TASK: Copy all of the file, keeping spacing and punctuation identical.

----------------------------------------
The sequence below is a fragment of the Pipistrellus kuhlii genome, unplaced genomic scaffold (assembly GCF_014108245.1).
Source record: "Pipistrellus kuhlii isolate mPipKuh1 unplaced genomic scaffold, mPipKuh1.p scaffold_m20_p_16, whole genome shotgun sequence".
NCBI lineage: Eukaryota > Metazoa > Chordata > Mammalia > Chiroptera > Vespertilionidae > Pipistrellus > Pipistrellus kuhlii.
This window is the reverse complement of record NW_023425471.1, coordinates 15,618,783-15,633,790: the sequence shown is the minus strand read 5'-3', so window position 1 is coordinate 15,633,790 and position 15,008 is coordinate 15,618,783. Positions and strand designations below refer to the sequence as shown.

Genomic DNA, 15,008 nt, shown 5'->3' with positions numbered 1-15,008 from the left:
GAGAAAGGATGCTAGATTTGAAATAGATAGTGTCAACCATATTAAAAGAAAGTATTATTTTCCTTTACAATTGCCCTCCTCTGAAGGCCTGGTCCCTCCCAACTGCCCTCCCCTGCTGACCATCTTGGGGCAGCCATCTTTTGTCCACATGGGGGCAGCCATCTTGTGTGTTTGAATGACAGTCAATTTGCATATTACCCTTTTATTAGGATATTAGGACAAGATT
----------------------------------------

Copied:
The sequence below is a fragment of the Pipistrellus kuhlii genome, unplaced genomic scaffold (assembly GCF_014108245.1).
Source record: "Pipistrellus kuhlii isolate mPipKuh1 unplaced genomic scaffold, mPipKuh1.p scaffold_m20_p_16, whole genome shotgun sequence".
NCBI lineage: Eukaryota > Metazoa > Chordata > Mammalia > Chiroptera > Vespertilionidae > Pipistrellus > Pipistrellus kuhlii.
This window is the reverse complement of record NW_023425471.1, coordinates 15,618,783-15,633,790: the sequence shown is the minus strand read 5'-3', so window position 1 is coordinate 15,633,790 and position 15,008 is coordinate 15,618,783. Positions and strand designations below refer to the sequence as shown.

Genomic DNA, 15,008 nt, shown 5'->3' with positions numbered 1-15,008 from the left:
GAGAAAGGATGCTAGATTTGAAATAGATAGTGTCAACCATATTAAAAGAAAGTATTATTTTCCTTTACAATTGCCCTCCTCTGAAGGCCTGGTCCCTCCCAACTGCCCTCCCCTGCTGACCATCTTGGGGCAGCCATCTTTTGTCCACATGGGGGCAGCCATCTTGTGTGTTTGAATGACAGTCAATTTGCATATTACCCTTTTATTAGGATATTAGGACAAGATT